chapter  Three
Elementary-School Case Studies
ByMarcia M. Norton, Paula E. Lester
Pages 54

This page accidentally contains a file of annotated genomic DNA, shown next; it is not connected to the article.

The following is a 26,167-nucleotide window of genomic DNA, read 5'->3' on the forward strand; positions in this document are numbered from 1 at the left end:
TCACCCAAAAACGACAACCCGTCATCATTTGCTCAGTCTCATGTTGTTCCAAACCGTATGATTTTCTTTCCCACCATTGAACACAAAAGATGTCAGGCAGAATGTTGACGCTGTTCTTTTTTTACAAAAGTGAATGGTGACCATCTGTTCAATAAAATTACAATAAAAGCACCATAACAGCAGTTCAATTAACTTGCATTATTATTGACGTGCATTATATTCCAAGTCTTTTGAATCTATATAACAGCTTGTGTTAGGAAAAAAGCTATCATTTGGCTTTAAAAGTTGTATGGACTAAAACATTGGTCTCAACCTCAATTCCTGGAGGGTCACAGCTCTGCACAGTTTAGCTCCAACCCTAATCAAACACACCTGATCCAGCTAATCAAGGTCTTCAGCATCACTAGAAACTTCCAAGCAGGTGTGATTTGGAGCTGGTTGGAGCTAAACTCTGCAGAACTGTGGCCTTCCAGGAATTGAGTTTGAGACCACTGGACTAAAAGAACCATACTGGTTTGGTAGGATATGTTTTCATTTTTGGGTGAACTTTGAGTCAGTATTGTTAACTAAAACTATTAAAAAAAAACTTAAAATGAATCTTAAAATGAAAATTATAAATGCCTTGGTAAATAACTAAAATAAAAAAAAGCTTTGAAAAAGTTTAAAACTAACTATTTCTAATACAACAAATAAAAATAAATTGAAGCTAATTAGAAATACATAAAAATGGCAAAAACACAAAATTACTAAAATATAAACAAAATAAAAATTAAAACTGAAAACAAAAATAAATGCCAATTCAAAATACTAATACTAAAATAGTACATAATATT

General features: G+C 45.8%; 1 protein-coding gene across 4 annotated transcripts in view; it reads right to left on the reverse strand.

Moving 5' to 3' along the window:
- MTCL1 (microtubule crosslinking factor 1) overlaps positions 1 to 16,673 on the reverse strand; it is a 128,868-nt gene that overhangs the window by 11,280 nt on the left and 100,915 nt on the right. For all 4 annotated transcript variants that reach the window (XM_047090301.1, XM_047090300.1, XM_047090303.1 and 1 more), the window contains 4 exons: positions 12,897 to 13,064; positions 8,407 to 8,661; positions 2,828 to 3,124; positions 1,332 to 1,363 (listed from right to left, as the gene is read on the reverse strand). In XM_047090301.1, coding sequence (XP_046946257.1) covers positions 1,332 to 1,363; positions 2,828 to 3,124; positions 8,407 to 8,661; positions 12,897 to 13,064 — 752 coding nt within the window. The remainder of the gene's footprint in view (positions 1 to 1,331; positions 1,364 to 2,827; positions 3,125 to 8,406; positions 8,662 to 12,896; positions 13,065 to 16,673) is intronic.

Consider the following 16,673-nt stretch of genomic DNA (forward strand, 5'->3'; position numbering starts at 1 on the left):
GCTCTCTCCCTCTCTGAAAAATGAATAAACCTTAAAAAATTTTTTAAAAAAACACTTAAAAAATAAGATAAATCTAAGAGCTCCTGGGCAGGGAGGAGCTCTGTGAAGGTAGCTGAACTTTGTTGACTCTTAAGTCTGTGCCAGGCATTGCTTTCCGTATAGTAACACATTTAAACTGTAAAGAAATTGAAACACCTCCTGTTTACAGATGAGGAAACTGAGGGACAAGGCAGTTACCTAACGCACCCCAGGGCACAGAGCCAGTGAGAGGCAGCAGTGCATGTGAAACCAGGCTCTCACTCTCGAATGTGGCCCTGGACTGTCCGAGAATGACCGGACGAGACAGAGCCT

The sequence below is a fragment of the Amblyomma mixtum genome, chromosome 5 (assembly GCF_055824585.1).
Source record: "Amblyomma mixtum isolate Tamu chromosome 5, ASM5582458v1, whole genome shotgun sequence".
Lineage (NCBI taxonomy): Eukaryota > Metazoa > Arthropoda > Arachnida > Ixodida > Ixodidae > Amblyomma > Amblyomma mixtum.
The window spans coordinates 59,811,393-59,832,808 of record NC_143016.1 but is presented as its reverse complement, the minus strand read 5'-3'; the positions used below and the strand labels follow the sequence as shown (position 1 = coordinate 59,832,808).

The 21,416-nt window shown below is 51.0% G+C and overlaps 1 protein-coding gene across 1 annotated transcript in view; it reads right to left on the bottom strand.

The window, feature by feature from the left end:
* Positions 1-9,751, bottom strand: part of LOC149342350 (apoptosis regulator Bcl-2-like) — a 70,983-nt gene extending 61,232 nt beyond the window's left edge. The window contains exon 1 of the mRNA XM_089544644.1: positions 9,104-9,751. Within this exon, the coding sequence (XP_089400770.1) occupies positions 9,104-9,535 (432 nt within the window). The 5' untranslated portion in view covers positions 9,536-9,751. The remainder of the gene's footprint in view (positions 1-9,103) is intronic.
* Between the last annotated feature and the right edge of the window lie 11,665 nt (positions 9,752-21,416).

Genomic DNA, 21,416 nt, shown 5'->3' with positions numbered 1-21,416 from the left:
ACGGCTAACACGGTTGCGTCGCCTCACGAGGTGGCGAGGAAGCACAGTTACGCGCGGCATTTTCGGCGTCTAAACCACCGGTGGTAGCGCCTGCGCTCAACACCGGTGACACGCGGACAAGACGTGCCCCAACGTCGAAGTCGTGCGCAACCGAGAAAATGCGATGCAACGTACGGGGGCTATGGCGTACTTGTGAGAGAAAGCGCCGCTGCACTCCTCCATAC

Personnel problems in elementary schools are similar to those in middle schools, junior high schools, and high schools, with one significant difference. Most elementary schools are organized into self-contained classes, where one teacher teaches the students all day, every day, all year. Students at the elementary level may not be aware of their teacher's problems, but the psychological impact may cause problems for them for many years to come. Elementary principals need to address quickly the immediate problem the teacher is having in order to avoid more complex, long-range problems involving students, parents, and community. Cases dealing with parents include accusations of physical abuse by teachers; complaints about teachers' teaching; a request for student placement with a specific teacher; and an alleged sexual assault by a parent. Student-focused cases include issues such as misbehavior on the school bus; classroom discipline problems; school phobia; school adjustment problems; drinking; stealing; and erratic behavior.